How many of the millions of people who pour into our churches during Advent and Christmas reflect upon the risks and dangers associated with the Savior's coming? We think of the baby wrapped in swaddling clothes lying cute and mute in a manger, when in fact we know that the voice of the mature Messiah rises up to challenge all that we stand for. His word is like a purifying fire that can blast away all that is shallow or superficial in our hearts, producing a people of much stronger mettle. Though we might choose an easier way, still in all honesty we know that the deepest truths do not emerge from the lap of luxury and ease. It's often the most difficult and trying experiences of life that have the most lasting effect.

As someone told me recently after the grueling experience of walking with her own mother through the trails of terminal cancer: "Something like this makes you look at life differently. I now realize you can't live with so many easy assumptions. Life is too short. While we've got the chance, we've got to find something solid." In the midst of life's greatest trials, aware of the frailty of our lives, the images painted by the prophets of old do not seem an exaggeration at all. God is a refining fire and we do need something solid to stand on. In this world where life itself seems like a passing shadow what could be more solid than God who made this world and everything in it? The fierce and fiery God of the Bible presents many problems on a theological plane. But this God is solid.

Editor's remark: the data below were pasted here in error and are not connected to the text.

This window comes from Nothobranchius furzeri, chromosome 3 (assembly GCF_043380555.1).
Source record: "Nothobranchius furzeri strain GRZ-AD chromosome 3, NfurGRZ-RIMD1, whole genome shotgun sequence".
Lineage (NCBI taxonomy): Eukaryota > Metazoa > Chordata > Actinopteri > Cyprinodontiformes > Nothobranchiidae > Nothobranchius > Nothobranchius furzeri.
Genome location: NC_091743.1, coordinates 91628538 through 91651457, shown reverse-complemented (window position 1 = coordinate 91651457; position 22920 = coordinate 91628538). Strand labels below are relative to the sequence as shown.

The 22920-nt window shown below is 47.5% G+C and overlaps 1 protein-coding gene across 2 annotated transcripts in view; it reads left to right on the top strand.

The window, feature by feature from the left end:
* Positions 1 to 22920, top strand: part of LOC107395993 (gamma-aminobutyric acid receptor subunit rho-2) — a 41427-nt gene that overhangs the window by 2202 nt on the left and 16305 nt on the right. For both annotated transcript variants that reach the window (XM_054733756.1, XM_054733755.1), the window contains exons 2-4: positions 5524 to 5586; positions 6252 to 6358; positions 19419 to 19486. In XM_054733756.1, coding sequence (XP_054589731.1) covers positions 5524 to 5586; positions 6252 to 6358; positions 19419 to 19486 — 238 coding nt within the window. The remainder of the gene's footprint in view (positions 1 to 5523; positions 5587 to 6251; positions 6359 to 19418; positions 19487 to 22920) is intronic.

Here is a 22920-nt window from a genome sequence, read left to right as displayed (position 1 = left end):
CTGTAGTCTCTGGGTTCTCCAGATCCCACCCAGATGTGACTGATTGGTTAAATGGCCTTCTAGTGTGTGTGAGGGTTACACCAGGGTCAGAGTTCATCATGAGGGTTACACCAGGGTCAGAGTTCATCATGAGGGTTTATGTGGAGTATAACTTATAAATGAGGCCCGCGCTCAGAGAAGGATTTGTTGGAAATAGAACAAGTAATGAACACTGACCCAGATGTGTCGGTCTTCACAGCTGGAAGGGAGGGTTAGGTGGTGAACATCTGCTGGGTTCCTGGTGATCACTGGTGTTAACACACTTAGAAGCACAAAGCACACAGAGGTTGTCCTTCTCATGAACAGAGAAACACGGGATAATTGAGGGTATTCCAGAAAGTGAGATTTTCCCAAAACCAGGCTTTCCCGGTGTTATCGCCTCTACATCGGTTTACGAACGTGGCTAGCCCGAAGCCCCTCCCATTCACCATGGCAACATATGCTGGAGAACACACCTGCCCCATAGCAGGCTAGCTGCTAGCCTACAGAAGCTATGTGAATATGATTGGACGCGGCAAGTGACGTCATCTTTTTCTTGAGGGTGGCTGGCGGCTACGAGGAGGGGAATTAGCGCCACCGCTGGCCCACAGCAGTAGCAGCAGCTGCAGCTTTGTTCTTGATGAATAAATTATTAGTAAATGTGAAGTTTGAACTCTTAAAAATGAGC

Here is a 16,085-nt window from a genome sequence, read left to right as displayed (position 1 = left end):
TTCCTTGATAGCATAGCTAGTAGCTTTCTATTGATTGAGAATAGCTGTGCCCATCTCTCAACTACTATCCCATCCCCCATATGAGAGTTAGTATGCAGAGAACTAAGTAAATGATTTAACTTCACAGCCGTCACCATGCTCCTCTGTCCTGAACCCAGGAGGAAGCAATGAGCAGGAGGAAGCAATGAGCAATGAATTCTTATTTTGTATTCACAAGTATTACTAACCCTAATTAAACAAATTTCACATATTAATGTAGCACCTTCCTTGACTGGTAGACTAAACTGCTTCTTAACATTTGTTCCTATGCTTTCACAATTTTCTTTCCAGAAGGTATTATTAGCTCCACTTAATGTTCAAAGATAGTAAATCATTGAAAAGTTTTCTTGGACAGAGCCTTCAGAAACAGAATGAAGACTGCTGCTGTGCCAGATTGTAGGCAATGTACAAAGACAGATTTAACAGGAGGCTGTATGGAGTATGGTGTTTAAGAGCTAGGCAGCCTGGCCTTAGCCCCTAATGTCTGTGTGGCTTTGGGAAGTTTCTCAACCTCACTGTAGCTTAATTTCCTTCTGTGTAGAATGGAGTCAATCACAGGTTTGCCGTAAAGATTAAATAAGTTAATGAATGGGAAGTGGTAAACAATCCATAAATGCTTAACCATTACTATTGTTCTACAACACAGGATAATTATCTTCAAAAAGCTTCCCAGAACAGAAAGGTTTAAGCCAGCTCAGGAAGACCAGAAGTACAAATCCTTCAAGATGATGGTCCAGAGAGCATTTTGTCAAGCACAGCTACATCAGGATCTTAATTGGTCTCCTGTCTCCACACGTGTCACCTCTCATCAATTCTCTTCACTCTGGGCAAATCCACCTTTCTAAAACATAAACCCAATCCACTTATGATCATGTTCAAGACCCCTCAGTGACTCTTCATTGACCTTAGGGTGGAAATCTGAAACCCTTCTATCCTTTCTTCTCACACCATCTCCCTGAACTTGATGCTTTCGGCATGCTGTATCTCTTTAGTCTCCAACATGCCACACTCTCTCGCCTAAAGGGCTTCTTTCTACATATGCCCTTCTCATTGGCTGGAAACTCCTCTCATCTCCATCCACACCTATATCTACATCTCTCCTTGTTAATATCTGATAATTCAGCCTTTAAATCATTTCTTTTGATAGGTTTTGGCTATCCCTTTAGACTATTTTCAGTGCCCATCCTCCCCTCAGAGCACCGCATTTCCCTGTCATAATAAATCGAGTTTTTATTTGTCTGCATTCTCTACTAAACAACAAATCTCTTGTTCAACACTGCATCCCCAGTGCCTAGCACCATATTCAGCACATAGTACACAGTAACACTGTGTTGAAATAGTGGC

Of course, we prefer a God tailored to the thought patterns and preference of the modern world. It's much easier to see God as the kind of warm, fuzzy presence like the warm fire in a luxuriously appointed sitting room. And we see ourselves relaxing in the easy chair warmed by the fire of the hearth. We prefer the God of the sitting room to a God of earthquake, wind and fire. But sooner or later, we in the church must find the courage of our convictions. Do we want to settle for a God tailored to the comfort of the moment, or do we affirm a God commensurate with the realities of life as it actually is?

God is not a warm glow somewhere off there in the corner of our lives. God is a consuming fire and that fire rages within us until the frail and shakable things are burned away. In the fire of God's passionate love the solid and the most beautiful things are brought forth. So from the fires of desire there is born the child of a stronger and deeper faith. As the lessons of Advent remind us, it's from the fires and the trials of life that the child of faith is born. And it's that wiser child, that stronger child, who even now yearns to be born in each and every one of us. This is the deeper promise of this season; the lesson that endures when the last of the Christmas decorations have been put away and we must turn to those inner resources to keep us going in the darker, more dangerous seasons.

Charles Henderson

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The Rev. Charles P. Henderson is a Presbyterian minister and author of Faith, Science and the Future, published in 1994 by CrossCurrents Press. He is also the author of God and Science (John Knox / Westminster, 1986) which he is now rewriting to incorporate more recent developments in the conversation taking place between scientists and theologians. He has also written widely for such publications as The New York Times, The Nation, Commonweal, The Christian Century and others.

For further information about Charles Henderson.